Software testers evaluate quality in order to help others make descisions to improve quality. But it is not up to us to assure quality.
Projects need a culture in which people care for quality and worry about risk, i.e. threats to quality.
Astronaut and first man on the moon Neil Armstrong talked about reliability of components in the space craft in the same interview I quoted from in my last post:
Each of the components of our hardware were designed to certain reliability specifications, and far the majority, to my recollection, had a reliability requirement of 0.99996, which means that you have four failures in 100,000 operations. I’ve been told that if every component met its reliability specifications precisely, that a typical Apollo flight would have about 1,000 separate identifiable failures. In fact, we had more like 150 failures per flight, substantially better than statistical methods would tell you that you might have.
Neil Armstrong not only made it to the moon, he even made it back to Earth. The whole Apollo programme had to deal very carefully with the chance that things would not work as intended in order to make that happen.
In hardware design, avoiding failure depends on hardware not failing. To manage the risk of failure, engineers work with reliability requirements, e.g. in the form of a required MTBF – mean time between failure – for individual components. Components are tested to estimate their reliability in the real system, and a key part of reliability management is then to tediously add all the estimated relibility figures together to get an indication of the reliability of the whole system: In this case a rocket and space craft designed to fly men to the moon and bring them safely back.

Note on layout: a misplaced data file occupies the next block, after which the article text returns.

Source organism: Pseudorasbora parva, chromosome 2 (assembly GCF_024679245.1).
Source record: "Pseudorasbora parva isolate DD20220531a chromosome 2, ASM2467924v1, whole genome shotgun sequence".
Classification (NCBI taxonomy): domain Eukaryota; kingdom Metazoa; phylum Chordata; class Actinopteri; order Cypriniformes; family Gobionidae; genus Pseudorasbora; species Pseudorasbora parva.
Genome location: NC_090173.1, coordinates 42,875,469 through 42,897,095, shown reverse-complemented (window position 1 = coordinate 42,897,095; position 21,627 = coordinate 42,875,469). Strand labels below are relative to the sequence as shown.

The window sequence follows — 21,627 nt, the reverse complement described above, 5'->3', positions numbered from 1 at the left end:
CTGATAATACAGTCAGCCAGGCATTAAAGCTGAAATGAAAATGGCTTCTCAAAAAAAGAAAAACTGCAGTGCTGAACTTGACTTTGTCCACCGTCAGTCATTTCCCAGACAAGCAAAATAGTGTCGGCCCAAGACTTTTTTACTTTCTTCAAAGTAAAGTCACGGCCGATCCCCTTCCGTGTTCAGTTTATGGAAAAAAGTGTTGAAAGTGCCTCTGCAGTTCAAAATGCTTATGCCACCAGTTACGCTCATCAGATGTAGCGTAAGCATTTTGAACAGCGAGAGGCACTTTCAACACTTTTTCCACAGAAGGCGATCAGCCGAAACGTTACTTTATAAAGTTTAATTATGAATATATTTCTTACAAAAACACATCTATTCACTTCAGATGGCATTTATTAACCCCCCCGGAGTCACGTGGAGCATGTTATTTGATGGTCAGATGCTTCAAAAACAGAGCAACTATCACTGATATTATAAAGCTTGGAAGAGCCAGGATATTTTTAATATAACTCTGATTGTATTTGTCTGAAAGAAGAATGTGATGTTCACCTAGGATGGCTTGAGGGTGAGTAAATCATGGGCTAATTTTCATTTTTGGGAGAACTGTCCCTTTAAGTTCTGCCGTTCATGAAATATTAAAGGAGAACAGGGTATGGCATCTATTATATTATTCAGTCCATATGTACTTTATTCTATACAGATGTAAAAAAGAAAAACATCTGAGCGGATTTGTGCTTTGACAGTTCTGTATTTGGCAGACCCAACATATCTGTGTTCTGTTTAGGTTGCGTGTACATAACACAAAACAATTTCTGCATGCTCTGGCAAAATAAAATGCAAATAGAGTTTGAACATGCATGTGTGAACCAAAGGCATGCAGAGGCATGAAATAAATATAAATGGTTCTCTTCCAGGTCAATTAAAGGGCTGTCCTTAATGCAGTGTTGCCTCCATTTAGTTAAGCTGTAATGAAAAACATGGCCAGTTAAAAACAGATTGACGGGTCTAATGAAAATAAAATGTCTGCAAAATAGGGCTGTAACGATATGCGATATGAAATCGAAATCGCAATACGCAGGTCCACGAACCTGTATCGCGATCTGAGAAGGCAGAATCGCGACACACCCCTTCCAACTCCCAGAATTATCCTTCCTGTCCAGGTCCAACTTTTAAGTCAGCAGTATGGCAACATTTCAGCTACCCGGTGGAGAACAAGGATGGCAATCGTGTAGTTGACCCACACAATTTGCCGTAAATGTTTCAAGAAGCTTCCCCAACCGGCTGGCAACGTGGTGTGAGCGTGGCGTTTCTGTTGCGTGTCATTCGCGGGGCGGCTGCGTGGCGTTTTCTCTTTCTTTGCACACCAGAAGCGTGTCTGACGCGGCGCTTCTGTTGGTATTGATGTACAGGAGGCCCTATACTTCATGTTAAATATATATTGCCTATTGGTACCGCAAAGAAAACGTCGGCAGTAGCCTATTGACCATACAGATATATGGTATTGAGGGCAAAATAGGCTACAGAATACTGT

But no matter how carefully the calculations and estimations are done, it will always end out with an estimate. There will be surprises.
The Apollo programme turned out to perform better than expected. Why?
When you build a system, it could be an it-system or a space craft, then how do you ensure that things work as intended? Following good engineering practices is always a good idea, but relying on them is not enough. It takes more.
Armstrong goes on in the interview (emphasized by me):
I can only attribute that to the fact that every guy in the project, every guy at the bench building something, every assembler, every inspector, every guy that’s setting up the tests, cranking the torque wrench, and so on, is saying, man or woman, “If anything goes wrong here, it’s not going to be my fault, because my part is going to be better than I have to make it.” And when you have hundreds of thousands of people all doing their job a little better than they have to, you get an improvement in performance. And that’s the only reason we could have pulled this whole thing off.